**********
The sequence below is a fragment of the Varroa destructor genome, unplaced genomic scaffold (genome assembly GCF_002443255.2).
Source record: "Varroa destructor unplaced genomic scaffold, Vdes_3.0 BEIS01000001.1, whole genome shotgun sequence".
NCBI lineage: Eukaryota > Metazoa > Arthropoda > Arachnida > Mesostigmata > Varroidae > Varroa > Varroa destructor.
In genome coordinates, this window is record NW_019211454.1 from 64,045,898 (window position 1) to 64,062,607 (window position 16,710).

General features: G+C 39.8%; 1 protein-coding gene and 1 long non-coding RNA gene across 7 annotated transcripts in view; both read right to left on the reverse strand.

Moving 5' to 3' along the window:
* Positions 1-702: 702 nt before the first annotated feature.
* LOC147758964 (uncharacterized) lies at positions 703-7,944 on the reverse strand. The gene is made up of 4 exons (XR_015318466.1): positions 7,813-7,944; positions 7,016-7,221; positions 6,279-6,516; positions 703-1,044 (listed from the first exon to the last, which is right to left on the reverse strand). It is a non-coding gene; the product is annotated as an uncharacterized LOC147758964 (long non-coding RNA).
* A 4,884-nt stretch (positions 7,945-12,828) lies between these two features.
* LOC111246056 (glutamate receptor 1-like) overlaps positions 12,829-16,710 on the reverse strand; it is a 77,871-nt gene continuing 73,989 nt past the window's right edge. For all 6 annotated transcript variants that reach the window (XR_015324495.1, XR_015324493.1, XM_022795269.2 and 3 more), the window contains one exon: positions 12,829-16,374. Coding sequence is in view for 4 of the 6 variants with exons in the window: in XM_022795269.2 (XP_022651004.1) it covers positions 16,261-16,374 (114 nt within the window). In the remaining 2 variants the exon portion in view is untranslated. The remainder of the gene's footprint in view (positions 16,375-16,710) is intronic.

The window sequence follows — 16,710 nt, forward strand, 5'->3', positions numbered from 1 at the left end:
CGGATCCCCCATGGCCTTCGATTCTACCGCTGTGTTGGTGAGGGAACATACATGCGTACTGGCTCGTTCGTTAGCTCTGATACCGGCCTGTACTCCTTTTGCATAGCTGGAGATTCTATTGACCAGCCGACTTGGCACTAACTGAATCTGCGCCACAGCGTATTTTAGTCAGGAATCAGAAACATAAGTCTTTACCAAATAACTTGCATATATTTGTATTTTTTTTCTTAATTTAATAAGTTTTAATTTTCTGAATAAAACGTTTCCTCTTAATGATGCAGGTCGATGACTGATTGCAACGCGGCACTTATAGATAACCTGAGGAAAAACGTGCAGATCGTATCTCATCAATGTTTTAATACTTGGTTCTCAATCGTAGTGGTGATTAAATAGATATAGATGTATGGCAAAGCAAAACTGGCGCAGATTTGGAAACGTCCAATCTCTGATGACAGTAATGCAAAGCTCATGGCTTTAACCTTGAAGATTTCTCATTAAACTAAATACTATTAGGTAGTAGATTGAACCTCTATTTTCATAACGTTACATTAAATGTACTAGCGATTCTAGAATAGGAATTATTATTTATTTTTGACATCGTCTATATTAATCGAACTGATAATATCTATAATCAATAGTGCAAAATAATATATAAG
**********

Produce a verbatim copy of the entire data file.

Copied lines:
The sequence below is a fragment of the Varroa destructor genome, unplaced genomic scaffold (genome assembly GCF_002443255.2).
Source record: "Varroa destructor unplaced genomic scaffold, Vdes_3.0 BEIS01000001.1, whole genome shotgun sequence".
NCBI lineage: Eukaryota > Metazoa > Arthropoda > Arachnida > Mesostigmata > Varroidae > Varroa > Varroa destructor.
In genome coordinates, this window is record NW_019211454.1 from 64,045,898 (window position 1) to 64,062,607 (window position 16,710).

General features: G+C 39.8%; 1 protein-coding gene and 1 long non-coding RNA gene across 7 annotated transcripts in view; both read right to left on the reverse strand.

Moving 5' to 3' along the window:
* Positions 1-702: 702 nt before the first annotated feature.
* LOC147758964 (uncharacterized) lies at positions 703-7,944 on the reverse strand. The gene is made up of 4 exons (XR_015318466.1): positions 7,813-7,944; positions 7,016-7,221; positions 6,279-6,516; positions 703-1,044 (listed from the first exon to the last, which is right to left on the reverse strand). It is a non-coding gene; the product is annotated as an uncharacterized LOC147758964 (long non-coding RNA).
* A 4,884-nt stretch (positions 7,945-12,828) lies between these two features.
* LOC111246056 (glutamate receptor 1-like) overlaps positions 12,829-16,710 on the reverse strand; it is a 77,871-nt gene continuing 73,989 nt past the window's right edge. For all 6 annotated transcript variants that reach the window (XR_015324495.1, XR_015324493.1, XM_022795269.2 and 3 more), the window contains one exon: positions 12,829-16,374. Coding sequence is in view for 4 of the 6 variants with exons in the window: in XM_022795269.2 (XP_022651004.1) it covers positions 16,261-16,374 (114 nt within the window). In the remaining 2 variants the exon portion in view is untranslated. The remainder of the gene's footprint in view (positions 16,375-16,710) is intronic.

The window sequence follows — 16,710 nt, forward strand, 5'->3', positions numbered from 1 at the left end:
CGGATCCCCCATGGCCTTCGATTCTACCGCTGTGTTGGTGAGGGAACATACATGCGTACTGGCTCGTTCGTTAGCTCTGATACCGGCCTGTACTCCTTTTGCATAGCTGGAGATTCTATTGACCAGCCGACTTGGCACTAACTGAATCTGCGCCACAGCGTATTTTAGTCAGGAATCAGAAACATAAGTCTTTACCAAATAACTTGCATATATTTGTATTTTTTTTCTTAATTTAATAAGTTTTAATTTTCTGAATAAAACGTTTCCTCTTAATGATGCAGGTCGATGACTGATTGCAACGCGGCACTTATAGATAACCTGAGGAAAAACGTGCAGATCGTATCTCATCAATGTTTTAATACTTGGTTCTCAATCGTAGTGGTGATTAAATAGATATAGATGTATGGCAAAGCAAAACTGGCGCAGATTTGGAAACGTCCAATCTCTGATGACAGTAATGCAAAGCTCATGGCTTTAACCTTGAAGATTTCTCATTAAACTAAATACTATTAGGTAGTAGATTGAACCTCTATTTTCATAACGTTACATTAAATGTACTAGCGATTCTAGAATAGGAATTATTATTTATTTTTGACATCGTCTATATTAATCGAACTGATAATATCTATAATCAATAGTGCAAAATAATATATAAG